Soshi Matsuoka, founder of Tokyo-based LGBTQ rights group Fair, who has watched the show, said its very existence “shows how society has changed.” But he said he hopes the actors will talk more openly about their sexuality and the social context of Japan’s LGBTQ community.

While “Boyfriend” may be Japan’s first gay dating reality show, there are a growing number of gay dating shows, including “Ultimatum: Gay Love”, the same applies to Netflix;I kissed a boy” and”I kissed a girl” on the BBC;For the love of DILFS” is available on Apple TV+, and “His manin Korea,

Taiki Takahashi, a gay model and social media influencer who served as the casting director for “Boyfriend,” said he had “high expectations and hopes” for the show.

“I won’t say we can change society,” he said in an interview at Netflix’s Tokyo offices. “But I do hope that many people will feel some kind of impact.”

Takahashi posted auditions on social media and recruited actors from his own network, with about 50 men auditioning. He said he deliberately chose “people who would be liked” and avoided “people who felt pressured to be a certain character because I’m going to be on TV, or because I’m gay, I have to act gay.”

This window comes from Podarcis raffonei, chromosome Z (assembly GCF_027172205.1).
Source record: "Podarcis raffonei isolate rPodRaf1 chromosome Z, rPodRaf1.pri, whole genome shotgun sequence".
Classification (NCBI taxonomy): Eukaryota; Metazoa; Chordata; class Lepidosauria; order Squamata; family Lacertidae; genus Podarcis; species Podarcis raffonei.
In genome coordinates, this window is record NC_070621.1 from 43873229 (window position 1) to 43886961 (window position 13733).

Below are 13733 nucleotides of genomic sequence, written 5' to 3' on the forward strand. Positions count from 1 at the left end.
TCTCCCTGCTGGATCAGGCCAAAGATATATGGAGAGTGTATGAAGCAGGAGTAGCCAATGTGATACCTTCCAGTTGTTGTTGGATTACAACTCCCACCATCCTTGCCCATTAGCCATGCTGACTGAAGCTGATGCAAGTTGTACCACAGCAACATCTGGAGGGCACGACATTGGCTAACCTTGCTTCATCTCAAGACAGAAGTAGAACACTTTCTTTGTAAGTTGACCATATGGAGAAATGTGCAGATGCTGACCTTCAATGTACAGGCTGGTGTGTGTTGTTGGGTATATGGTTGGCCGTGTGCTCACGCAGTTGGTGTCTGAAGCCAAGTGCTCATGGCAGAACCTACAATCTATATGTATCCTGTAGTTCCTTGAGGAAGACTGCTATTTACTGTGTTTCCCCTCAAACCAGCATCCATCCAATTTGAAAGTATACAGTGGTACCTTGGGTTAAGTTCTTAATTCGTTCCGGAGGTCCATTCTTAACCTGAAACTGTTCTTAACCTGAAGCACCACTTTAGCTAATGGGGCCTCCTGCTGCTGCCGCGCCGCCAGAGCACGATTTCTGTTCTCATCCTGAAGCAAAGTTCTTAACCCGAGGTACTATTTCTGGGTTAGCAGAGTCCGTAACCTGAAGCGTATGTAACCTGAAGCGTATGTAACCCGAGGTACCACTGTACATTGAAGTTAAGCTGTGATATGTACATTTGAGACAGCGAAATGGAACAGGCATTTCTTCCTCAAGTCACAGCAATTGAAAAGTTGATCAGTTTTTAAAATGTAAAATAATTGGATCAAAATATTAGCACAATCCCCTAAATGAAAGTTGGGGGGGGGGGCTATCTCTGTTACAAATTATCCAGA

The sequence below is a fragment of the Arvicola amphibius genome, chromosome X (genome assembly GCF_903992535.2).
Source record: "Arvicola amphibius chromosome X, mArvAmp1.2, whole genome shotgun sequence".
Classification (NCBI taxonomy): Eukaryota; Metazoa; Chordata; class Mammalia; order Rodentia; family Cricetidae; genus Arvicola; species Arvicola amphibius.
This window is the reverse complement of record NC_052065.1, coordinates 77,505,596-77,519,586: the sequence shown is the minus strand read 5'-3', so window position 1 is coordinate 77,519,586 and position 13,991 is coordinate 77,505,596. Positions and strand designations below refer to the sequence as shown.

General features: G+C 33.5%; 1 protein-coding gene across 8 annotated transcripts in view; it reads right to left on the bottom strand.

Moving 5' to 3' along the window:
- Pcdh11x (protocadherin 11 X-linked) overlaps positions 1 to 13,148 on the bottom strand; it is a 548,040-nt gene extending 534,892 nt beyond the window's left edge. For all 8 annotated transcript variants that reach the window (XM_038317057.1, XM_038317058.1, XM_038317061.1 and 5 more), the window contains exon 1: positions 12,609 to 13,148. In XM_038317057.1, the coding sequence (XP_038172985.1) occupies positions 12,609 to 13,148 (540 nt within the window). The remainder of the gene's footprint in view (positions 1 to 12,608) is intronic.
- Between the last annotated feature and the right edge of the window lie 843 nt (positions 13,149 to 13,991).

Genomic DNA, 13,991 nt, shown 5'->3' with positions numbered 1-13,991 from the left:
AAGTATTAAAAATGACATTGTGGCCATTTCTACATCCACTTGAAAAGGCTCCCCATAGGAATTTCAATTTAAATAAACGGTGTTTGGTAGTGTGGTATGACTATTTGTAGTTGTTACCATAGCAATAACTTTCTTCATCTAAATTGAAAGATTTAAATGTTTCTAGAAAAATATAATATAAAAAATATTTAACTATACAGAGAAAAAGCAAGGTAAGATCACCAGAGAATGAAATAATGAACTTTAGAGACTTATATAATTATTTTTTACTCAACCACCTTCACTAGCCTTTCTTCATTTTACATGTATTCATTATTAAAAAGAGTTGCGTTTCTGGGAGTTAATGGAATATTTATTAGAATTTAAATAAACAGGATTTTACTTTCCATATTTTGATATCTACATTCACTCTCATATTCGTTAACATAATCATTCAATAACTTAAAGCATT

this shadow of”Terrace House” inevitably hangs over “Boyfriend.” The two shows share the same basic format, in which a commentator — Yoshimi Tokui — has returned to the studio, where he joins a group of TV personalities in analyzing the interactions between the men on the show.

At the end of the fifth season of the globally popular Terrace House, a Japanese professional wrestler named Hana Kimura suicideShe left behind several suicide notes and posted ominous messages on Twitter and Instagram before her death.

Her mother, Kyoko Kimura, has filed a lawsuit against Fuji TV and two other production companies, alleging they failed to protect her daughter from defamatory comments and forced her to behave on the show that drew widespread criticism online. Ms. Kimura is seeking nearly $1 million in damages.

Mr. Ota said Netflix had hired mental health experts to counsel the actors “to create a production environment that doesn’t hurt anyone.” Netflix did background checks on each actor, he said, and after the show airs, “if they have even the slightest bit of anxiety, we’ll take care of them.” Netflix did not make any of the actors available for interviews.